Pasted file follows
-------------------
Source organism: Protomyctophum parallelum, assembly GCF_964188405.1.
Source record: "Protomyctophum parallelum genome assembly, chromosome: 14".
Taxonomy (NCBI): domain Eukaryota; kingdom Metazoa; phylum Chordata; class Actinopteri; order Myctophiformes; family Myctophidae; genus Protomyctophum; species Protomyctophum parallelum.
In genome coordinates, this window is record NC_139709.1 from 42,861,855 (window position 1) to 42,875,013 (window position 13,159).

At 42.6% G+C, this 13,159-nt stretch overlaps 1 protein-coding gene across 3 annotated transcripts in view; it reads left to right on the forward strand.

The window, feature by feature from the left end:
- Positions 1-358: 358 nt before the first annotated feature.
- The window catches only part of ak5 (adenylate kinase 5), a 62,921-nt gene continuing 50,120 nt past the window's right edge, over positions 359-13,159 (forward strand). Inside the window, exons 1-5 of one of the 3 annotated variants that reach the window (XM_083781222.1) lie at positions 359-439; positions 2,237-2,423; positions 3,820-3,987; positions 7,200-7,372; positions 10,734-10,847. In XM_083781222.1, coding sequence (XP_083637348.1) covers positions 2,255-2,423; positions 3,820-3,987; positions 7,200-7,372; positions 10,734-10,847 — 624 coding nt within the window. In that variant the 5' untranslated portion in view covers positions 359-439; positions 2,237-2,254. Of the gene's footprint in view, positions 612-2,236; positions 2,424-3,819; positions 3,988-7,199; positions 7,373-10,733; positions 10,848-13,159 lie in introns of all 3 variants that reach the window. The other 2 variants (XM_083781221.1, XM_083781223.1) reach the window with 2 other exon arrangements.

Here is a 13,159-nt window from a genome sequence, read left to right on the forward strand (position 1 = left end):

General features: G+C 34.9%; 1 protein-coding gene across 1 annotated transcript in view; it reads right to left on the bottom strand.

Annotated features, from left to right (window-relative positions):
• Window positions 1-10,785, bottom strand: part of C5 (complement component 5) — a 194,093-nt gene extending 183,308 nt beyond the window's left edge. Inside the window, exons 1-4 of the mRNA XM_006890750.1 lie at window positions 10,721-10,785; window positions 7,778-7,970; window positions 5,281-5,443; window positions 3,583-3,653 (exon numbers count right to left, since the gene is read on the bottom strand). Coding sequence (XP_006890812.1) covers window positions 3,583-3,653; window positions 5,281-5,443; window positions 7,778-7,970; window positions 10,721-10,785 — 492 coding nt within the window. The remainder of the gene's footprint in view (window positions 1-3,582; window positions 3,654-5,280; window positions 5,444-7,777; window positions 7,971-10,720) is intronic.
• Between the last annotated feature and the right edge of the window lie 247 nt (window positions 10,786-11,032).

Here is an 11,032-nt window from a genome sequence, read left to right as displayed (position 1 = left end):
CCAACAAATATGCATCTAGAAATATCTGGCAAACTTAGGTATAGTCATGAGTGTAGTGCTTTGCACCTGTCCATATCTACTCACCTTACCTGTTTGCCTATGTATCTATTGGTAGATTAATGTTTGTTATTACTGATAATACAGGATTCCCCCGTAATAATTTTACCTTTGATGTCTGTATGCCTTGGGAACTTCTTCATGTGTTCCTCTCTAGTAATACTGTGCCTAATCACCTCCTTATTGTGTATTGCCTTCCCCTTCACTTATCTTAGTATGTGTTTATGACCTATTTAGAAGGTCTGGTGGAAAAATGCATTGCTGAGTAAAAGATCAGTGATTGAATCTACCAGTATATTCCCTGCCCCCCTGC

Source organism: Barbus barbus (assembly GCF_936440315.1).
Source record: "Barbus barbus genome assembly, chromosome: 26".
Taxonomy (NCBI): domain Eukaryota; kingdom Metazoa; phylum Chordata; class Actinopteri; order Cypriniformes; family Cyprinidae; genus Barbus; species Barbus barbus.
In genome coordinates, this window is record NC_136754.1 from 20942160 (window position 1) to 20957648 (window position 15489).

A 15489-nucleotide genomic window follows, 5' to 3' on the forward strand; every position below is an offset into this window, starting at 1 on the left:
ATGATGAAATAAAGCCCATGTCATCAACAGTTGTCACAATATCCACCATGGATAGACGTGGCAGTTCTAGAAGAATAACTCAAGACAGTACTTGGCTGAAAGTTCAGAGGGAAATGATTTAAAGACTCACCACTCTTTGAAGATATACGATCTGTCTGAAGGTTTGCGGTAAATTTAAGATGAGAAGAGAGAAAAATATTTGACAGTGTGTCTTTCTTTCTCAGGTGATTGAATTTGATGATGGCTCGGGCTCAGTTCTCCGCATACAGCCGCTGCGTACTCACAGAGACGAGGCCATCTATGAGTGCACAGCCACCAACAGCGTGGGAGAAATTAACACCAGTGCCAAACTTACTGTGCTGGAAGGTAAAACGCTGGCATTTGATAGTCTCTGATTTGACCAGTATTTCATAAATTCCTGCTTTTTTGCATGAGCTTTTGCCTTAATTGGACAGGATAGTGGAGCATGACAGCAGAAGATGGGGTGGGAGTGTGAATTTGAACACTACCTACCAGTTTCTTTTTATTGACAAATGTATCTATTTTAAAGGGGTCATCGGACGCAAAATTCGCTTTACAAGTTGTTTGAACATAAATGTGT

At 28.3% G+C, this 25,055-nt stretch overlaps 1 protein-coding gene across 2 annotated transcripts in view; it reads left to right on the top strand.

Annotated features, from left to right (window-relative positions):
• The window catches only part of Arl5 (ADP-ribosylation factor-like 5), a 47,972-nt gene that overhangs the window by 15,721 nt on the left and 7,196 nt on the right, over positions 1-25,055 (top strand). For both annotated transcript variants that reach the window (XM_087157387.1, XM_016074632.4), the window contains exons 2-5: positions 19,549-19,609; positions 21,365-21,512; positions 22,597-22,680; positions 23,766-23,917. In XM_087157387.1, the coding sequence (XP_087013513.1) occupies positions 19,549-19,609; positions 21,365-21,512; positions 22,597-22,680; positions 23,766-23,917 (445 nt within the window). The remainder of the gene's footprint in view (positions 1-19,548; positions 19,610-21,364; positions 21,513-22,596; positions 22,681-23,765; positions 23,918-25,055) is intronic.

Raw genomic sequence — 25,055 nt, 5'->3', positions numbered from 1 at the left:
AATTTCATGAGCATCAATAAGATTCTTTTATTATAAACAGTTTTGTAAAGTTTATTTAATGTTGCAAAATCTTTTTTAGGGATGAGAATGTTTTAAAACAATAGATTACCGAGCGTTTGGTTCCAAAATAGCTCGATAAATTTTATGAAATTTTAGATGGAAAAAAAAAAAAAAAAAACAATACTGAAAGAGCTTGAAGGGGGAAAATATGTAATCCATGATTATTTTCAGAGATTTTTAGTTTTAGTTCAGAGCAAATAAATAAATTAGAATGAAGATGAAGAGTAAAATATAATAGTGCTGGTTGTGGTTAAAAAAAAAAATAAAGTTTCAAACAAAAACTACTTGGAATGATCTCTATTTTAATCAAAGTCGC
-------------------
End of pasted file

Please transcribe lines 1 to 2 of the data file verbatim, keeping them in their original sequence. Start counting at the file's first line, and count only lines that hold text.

Source organism: Protomyctophum parallelum, assembly GCF_964188405.1.
Source record: "Protomyctophum parallelum genome assembly, chromosome: 14".